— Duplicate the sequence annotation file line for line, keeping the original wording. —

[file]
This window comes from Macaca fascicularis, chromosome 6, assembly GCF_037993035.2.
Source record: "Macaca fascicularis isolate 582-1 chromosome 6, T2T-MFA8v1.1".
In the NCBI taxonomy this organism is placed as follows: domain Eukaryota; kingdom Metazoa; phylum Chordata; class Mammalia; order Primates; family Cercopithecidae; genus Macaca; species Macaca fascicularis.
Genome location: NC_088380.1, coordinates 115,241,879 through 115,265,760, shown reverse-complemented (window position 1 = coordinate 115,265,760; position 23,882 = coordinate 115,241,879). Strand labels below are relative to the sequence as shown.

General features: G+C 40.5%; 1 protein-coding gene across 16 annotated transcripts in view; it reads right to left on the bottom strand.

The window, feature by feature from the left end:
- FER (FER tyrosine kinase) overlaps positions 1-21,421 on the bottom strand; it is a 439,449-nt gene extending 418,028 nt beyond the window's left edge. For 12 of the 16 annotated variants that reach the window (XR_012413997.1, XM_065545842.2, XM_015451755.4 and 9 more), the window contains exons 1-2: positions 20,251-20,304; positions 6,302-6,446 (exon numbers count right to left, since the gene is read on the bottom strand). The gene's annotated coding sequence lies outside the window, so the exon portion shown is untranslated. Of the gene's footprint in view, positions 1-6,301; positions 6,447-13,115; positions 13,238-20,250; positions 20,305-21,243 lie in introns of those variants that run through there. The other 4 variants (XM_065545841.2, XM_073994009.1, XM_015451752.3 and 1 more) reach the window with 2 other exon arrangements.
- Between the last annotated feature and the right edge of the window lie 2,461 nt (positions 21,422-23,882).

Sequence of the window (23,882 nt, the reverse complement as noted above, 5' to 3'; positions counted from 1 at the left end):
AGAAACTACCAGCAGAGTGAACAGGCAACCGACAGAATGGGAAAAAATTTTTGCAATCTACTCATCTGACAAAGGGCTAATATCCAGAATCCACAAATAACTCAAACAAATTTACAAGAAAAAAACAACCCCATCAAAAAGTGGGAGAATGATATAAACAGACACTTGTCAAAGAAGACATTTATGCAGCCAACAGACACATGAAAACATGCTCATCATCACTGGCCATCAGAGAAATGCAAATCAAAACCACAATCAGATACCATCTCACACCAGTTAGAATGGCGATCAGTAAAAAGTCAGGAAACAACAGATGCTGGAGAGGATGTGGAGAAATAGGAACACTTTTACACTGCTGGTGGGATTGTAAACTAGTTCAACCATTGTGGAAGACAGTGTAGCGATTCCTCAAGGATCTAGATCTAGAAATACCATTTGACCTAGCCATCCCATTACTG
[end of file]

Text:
This window comes from Macaca fascicularis, chromosome 6, assembly GCF_037993035.2.
Source record: "Macaca fascicularis isolate 582-1 chromosome 6, T2T-MFA8v1.1".
In the NCBI taxonomy this organism is placed as follows: domain Eukaryota; kingdom Metazoa; phylum Chordata; class Mammalia; order Primates; family Cercopithecidae; genus Macaca; species Macaca fascicularis.
Genome location: NC_088380.1, coordinates 115,241,879 through 115,265,760, shown reverse-complemented (window position 1 = coordinate 115,265,760; position 23,882 = coordinate 115,241,879). Strand labels below are relative to the sequence as shown.

General features: G+C 40.5%; 1 protein-coding gene across 16 annotated transcripts in view; it reads right to left on the bottom strand.

The window, feature by feature from the left end:
- FER (FER tyrosine kinase) overlaps positions 1-21,421 on the bottom strand; it is a 439,449-nt gene extending 418,028 nt beyond the window's left edge. For 12 of the 16 annotated variants that reach the window (XR_012413997.1, XM_065545842.2, XM_015451755.4 and 9 more), the window contains exons 1-2: positions 20,251-20,304; positions 6,302-6,446 (exon numbers count right to left, since the gene is read on the bottom strand). The gene's annotated coding sequence lies outside the window, so the exon portion shown is untranslated. Of the gene's footprint in view, positions 1-6,301; positions 6,447-13,115; positions 13,238-20,250; positions 20,305-21,243 lie in introns of those variants that run through there. The other 4 variants (XM_065545841.2, XM_073994009.1, XM_015451752.3 and 1 more) reach the window with 2 other exon arrangements.
- Between the last annotated feature and the right edge of the window lie 2,461 nt (positions 21,422-23,882).

Sequence of the window (23,882 nt, the reverse complement as noted above, 5' to 3'; positions counted from 1 at the left end):
AGAAACTACCAGCAGAGTGAACAGGCAACCGACAGAATGGGAAAAAATTTTTGCAATCTACTCATCTGACAAAGGGCTAATATCCAGAATCCACAAATAACTCAAACAAATTTACAAGAAAAAAACAACCCCATCAAAAAGTGGGAGAATGATATAAACAGACACTTGTCAAAGAAGACATTTATGCAGCCAACAGACACATGAAAACATGCTCATCATCACTGGCCATCAGAGAAATGCAAATCAAAACCACAATCAGATACCATCTCACACCAGTTAGAATGGCGATCAGTAAAAAGTCAGGAAACAACAGATGCTGGAGAGGATGTGGAGAAATAGGAACACTTTTACACTGCTGGTGGGATTGTAAACTAGTTCAACCATTGTGGAAGACAGTGTAGCGATTCCTCAAGGATCTAGATCTAGAAATACCATTTGACCTAGCCATCCCATTACTG